I. Rastlose Liebe (Johann Wolfgang von Goethe)
II. Ganymed (Johann Wolfgang von Goethe)
III. Suleika II (Marianne von Willemer)
IV. Nähe des Geliebten (Johann Wolfgang von Goethe)
V. Suleika I (Marianne von Willemer)
2 Clarinetti (A, B)
Violini I, II
Duration: ca. 22 minutes
Performing materials on hire
Perusal Score on Request
Five Liebeslieder for Soprano and Orchestra
Text by Johann Wolfgang von Goethe and Marianne von Willemer
Benjamin Gordon in Interview with Dr. Andreas Jacob
This is the third cycle of Schubert-Lieder that you have arranged for orchestra. What advantage does the orchestra have over the piano?
It’s not so much about showing off the songs clothed in new lavish garments but rather to present and experience the songs in a different space and context. Unfortunately the native habitat of Lieder, the salon, has for the most part disappeared. In its place we now have the modern concert hall. I want to demonstrate how the Leider still have meaning in a larger setting.
Liszt and Brahms were among the first to arrange Schubert’s songs for the orchestra, nevertheless over thirty years after Schubert’s death. Did Schubert miss something by not orchestrating his own songs?
Schubert knew exactly which works stood a chance of being performed. Considering the difficulties he experienced in getting his last symphonies performed – the »Unfinished« and the »Great C major« – songs with Orchestra would have gone down like a lead balloon. It was Liszt, with his insatiable appetite for repertoire, who recognized the unrealized potential in the songs. Liszt’s mind worked in both directions: he arranged Beethoven’s Ninth Symphony for piano solo – imagine how that sounds!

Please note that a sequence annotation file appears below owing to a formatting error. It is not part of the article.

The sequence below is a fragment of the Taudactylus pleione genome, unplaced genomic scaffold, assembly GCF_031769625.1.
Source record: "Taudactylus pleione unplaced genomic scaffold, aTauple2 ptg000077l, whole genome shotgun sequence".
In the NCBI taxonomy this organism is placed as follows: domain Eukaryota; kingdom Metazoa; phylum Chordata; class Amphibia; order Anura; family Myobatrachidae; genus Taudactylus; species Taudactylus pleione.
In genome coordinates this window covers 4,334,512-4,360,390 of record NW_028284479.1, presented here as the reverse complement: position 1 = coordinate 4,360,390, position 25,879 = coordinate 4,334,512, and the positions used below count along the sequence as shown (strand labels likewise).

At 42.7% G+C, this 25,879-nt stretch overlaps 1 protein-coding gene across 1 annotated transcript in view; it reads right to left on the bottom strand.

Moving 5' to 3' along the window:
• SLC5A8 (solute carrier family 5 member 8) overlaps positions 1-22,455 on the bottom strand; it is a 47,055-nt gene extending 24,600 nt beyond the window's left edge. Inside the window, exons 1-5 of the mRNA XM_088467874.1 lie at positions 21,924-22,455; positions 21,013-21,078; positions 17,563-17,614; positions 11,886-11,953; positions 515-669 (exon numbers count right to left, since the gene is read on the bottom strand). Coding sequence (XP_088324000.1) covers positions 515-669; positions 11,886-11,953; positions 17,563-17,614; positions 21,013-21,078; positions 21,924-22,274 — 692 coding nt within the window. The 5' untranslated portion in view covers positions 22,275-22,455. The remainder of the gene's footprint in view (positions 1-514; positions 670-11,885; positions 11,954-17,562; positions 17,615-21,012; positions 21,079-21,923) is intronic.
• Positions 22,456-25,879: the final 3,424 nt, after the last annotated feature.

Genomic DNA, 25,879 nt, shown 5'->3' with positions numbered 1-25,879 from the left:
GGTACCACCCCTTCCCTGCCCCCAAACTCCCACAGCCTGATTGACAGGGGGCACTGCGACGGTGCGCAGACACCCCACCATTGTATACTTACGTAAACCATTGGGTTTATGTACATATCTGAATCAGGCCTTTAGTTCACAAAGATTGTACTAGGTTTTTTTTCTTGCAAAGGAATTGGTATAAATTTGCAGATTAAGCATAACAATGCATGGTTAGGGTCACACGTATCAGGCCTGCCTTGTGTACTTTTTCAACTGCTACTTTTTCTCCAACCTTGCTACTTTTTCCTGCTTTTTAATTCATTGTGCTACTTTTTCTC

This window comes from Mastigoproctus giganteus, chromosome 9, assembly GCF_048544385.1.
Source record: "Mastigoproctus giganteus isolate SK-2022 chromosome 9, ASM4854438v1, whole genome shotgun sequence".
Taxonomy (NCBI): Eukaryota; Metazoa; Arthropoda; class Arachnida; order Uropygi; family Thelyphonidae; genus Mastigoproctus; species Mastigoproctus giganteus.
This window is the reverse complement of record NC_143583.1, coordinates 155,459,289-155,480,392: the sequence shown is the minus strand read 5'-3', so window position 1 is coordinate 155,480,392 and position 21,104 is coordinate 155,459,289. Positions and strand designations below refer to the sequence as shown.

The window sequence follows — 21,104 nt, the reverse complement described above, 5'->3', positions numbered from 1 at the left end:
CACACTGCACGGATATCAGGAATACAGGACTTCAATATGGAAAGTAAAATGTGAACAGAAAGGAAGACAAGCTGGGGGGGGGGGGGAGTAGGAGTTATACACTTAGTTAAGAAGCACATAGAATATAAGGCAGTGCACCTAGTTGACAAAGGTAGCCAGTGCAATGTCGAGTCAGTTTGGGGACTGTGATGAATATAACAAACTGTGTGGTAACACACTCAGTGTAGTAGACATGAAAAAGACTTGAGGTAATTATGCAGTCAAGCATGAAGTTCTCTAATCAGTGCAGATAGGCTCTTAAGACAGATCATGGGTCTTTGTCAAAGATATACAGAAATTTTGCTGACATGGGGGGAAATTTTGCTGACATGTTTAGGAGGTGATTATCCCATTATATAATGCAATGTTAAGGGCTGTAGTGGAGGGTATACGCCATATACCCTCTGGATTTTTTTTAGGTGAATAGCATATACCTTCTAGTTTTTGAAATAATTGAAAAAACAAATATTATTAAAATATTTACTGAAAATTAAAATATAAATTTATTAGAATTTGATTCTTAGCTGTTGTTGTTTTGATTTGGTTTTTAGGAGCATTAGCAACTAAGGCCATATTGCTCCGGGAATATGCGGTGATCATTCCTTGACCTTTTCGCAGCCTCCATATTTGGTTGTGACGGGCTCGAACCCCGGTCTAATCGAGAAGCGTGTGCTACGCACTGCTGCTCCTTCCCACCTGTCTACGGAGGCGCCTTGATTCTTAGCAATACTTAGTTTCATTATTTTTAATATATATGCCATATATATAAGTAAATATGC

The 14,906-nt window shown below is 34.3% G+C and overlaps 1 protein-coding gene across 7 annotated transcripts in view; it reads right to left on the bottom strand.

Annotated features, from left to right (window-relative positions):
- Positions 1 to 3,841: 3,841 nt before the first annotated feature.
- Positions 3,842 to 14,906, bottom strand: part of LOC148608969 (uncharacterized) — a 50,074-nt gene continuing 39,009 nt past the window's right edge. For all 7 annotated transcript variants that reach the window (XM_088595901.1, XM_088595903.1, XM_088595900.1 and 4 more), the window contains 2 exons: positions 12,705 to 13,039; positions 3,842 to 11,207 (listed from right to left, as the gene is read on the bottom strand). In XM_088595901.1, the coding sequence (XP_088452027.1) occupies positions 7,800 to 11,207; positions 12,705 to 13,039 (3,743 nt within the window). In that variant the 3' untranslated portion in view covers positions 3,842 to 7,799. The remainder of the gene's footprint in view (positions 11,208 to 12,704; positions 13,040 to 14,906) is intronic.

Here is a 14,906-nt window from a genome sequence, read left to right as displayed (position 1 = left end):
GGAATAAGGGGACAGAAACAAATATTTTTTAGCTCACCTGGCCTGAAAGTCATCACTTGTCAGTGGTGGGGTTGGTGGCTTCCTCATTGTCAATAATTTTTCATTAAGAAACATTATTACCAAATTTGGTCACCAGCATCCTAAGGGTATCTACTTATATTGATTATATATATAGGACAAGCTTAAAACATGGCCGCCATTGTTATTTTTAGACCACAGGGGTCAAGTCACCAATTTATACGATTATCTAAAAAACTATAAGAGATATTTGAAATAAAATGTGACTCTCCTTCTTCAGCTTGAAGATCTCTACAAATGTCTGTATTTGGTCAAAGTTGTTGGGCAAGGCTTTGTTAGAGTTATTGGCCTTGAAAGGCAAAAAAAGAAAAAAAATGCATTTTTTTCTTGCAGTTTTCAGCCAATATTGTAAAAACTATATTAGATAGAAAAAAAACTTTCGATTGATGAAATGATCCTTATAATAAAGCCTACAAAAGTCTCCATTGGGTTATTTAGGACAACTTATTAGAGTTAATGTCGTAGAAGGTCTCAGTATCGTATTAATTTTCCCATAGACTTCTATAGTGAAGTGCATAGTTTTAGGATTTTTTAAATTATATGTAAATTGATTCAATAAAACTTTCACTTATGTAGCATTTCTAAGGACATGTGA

Can one describe melodies in the piano part as being incognito orchestra melodies?
It’s almost impossible for me as a pianist and conductor to play piano music and not simultaneously imagine and make connnections with the instruments in the orchestra. For example in the middle of »Ganymed« there’s a melody which I’ve always heard as emanating from an oboe. It’s very important to me to remain faithful to Schubert’s own orchestral texture. Nonetheless there were a few instances where I felt it would do the music justice to draw from the orchestration technique of later composers. In this sense I sometimes feel like a vintner who takes a old-world variety and transplants it in new soil to see how the grape flourishes. I’d be quite pleased if the same song with orchestra instead of piano has the same effect as a exception vintage on the listener’s palate!
George Henschel quoted Brahms as saying, “Schubert’s Suleika songs are to me the only instances where the power and beauty of Goethe’s words have been enhanced by the music. All of Goethe’s other poems seem to me so perfect in themselves that no music can improve them.”
Brahms’ comment was my point of departure for orchestrating an entire Goethe cycle. This and the fact that there are uncanny similarites between »Suleika I« and the »Unfinished« Symphony.
However neither Brahms nor Schubert knew that Goethe was not the author of the Suleika poems…
Goethe had a kind of literary affair with Marianne von Willemer, which left its traces in the »West-Eastern Divan.« It wasn’t until the end of the 19th century that people learned both poems originated from her pen. Goethe would have never been able to pass them off as his own had he not considered them to be exceptional poetry.